Three-Year Outcomes Strong for Self-Expanding TAVR vs Surgery in High-Risk Patients

In the CoreValve US clinical trial, all-cause mortality or stroke was 37.3% in the TAVR arm and 46.7% in the surgery arm.

Clinical outcomes and aortic valve hemodynamics were improved in patients at increased surgical risk who received transcatheter aortic valve replacement (TAVR) with a self-expanding prosthesis (CoreValve, Medtronic; Dublin, Ireland) compared with surgical aortic valve replacement (SAVR), according to 3-year results of the CoreValve US trial.

The findings were presented at the 2016 American College of Cardiology Scientific Sessions & Expo during the Featured Clinical Research I session and simultaneously published in the Journal of the American College of Cardiology.

In all, 797 patients with severe aortic stenosis deemed at increased risk for surgery by a multidisciplinary heart team were randomly assigned 1:1 to TAVR or SAVR.

Among patients who underwent an attempted procedure (n=750), G. Michael Deeb, MD, of the University of Michigan Medical Center, Ann Arbor, Michigan, and fellow researchers determined 3-year clinical and echocardiographic outcomes.

At 3 years, all-cause mortality or stroke was 37.3% in the TAVR arm and 46.7% in the surgery arm (P=.006). TAVR patients also demonstrated a lower rate of adverse clinical outcome components, including all stroke (12.6% vs 19.0%; P=.034) and major adverse cardiovascular or cerebrovascular events (40.2% vs 47.9%; P=.025). Additionally, there was a trend toward a lower all-cause mortality rate with TAVR (32.9% vs 39.1%; P=.068).

In other 3-year outcomes, aortic valve hemodynamics were improved with TAVR patients (mean aortic valve gradient:7.62 ± 3.57 mm Hg vs 11.4 ± 6.81 mm Hg; P<.001), whereas moderate or severe residual aortic regurgitation was higher in TAVR patients (6.8% vs 0%; P<.001).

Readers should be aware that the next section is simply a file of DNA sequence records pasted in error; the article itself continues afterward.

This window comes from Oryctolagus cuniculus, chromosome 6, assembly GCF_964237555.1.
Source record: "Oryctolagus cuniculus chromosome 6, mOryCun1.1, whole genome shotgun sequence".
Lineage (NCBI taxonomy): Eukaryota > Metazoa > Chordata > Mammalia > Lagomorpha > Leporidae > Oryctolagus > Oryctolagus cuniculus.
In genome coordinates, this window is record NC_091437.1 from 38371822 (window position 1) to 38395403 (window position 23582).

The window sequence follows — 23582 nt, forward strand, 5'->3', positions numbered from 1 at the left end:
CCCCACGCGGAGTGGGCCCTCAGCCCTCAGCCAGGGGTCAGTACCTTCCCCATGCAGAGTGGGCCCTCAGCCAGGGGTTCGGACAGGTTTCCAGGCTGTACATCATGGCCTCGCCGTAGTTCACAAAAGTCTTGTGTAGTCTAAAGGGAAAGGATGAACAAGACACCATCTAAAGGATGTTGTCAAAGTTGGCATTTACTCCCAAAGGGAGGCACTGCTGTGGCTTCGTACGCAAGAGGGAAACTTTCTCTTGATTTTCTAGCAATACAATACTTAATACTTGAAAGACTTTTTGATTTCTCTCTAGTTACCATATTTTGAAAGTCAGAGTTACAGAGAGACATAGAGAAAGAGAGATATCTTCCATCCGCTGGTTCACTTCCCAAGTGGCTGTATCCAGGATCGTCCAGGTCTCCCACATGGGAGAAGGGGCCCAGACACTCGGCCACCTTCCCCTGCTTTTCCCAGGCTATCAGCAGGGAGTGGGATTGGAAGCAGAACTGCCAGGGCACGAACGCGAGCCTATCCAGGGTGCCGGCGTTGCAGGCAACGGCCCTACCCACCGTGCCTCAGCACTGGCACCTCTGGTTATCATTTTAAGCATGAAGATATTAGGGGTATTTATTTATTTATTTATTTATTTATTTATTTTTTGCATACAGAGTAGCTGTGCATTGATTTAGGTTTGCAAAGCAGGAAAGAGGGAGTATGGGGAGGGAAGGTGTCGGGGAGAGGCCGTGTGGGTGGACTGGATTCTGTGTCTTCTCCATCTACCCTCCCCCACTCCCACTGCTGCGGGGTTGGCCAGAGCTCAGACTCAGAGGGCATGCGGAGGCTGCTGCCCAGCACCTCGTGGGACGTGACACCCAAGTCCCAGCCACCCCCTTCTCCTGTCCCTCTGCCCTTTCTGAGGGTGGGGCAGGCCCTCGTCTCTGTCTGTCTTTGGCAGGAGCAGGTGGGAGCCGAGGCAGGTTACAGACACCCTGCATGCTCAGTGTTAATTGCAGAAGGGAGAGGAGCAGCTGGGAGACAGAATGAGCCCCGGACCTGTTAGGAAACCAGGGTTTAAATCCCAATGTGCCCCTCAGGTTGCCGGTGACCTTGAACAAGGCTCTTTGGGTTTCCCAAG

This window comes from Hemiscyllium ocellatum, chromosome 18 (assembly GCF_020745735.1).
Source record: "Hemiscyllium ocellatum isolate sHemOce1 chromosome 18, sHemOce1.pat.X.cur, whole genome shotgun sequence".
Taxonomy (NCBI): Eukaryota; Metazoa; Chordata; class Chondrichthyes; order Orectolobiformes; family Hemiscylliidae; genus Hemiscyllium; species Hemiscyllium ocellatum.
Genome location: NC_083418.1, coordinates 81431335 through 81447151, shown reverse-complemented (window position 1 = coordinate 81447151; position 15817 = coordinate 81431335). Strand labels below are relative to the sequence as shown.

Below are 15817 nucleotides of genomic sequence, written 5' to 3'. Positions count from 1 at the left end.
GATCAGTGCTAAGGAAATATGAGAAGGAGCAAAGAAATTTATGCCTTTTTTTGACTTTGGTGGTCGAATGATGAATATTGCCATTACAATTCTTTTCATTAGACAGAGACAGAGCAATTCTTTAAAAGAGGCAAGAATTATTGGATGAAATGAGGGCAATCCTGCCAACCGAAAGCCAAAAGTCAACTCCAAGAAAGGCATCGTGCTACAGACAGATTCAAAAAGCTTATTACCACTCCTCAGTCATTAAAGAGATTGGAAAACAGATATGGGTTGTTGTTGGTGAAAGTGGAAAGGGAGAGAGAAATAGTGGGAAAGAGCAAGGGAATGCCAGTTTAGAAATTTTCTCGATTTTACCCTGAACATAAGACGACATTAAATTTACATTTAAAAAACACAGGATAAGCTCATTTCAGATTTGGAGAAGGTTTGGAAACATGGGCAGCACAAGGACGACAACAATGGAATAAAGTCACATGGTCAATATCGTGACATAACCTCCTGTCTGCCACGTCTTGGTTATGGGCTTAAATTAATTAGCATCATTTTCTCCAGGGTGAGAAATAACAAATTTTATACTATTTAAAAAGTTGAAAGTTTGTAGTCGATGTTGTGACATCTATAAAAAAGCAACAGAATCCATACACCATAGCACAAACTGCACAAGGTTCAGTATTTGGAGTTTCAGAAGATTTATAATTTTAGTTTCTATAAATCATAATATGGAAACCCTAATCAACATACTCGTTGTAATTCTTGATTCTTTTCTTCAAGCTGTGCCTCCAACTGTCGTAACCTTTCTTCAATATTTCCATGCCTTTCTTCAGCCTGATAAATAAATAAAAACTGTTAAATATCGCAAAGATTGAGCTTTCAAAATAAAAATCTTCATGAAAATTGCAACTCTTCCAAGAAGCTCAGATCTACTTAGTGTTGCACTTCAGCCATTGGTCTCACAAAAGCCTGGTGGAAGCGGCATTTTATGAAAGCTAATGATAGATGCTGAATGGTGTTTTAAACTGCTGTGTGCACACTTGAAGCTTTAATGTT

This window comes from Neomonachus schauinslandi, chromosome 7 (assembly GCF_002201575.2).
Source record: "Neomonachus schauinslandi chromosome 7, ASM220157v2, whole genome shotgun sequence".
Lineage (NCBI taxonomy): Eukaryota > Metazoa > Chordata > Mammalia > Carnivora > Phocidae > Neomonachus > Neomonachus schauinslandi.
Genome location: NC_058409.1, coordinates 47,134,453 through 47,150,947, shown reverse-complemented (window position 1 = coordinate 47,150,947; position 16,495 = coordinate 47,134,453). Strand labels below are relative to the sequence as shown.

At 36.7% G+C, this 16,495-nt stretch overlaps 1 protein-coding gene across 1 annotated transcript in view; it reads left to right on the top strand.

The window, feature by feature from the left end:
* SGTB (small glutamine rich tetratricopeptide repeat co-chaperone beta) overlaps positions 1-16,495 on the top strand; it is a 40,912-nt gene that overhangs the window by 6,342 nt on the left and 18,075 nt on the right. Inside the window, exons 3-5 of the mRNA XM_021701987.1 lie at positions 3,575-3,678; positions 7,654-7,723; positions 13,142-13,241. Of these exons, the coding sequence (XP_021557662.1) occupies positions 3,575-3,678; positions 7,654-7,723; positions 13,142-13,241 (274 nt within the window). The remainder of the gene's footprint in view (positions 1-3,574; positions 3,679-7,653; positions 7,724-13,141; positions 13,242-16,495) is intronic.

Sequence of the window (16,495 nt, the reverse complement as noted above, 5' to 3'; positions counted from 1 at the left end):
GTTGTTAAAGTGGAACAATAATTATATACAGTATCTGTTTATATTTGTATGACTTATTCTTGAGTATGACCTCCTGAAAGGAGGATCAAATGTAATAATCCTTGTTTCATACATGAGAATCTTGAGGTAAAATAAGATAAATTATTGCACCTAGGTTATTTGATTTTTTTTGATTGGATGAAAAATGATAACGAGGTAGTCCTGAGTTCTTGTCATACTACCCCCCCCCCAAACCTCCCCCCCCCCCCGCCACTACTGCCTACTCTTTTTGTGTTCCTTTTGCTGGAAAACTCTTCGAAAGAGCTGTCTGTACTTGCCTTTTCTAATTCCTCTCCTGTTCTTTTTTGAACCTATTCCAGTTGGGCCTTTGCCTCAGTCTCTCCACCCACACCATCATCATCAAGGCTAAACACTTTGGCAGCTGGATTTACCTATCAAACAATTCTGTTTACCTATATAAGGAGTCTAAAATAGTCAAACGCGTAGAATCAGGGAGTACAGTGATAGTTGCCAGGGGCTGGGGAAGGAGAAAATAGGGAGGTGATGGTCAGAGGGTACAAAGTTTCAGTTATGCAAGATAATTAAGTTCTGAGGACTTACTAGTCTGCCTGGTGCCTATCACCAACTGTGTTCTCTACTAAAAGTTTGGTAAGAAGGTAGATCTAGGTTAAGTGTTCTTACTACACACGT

No clinical evidence of valve thrombosis was reported in either group.

“The results of this analysis demonstrate the sustained 3-year clinical benefit of self-expanding TAVR over SAVR in patients with aortic stenosis at increased risk for surgery,” Dr Deeb and colleagues wrote in the study. “Coupled with reductions in all-cause mortality and stroke, self-expanding TAVR was also shown to have lower 3-year mean aortic valve gradients and larger effective orifice areas compared with SAVR, albeit with more total aortic regurgitation.”

These findings, the researchers concluded, support the use of self-expanding TAVR as the treatment of choice in patients at increased risk for surgery.


  1. Deeb GM. CoreValve: 3-year results from the CoreValve US pivotal high risk randomized trial comparing self-expanding transcatheter and surgical aortic valves. Presented at the 65th Annual Scientific Session and Expo of the American College of Cardiology. April 2-4, 2016; Chicago, IL.
  2. Deeb GM, Reardon MJ, Chetcuti S, et al; for the CoreValve US Clinical Investigators. Three-year outcomes in high-risk patients who underwent surgical or transcatheter aortic valve replacement. J Am Coll Cardiol. 2016;doi:10.1016/j.jacc.2016.03.506.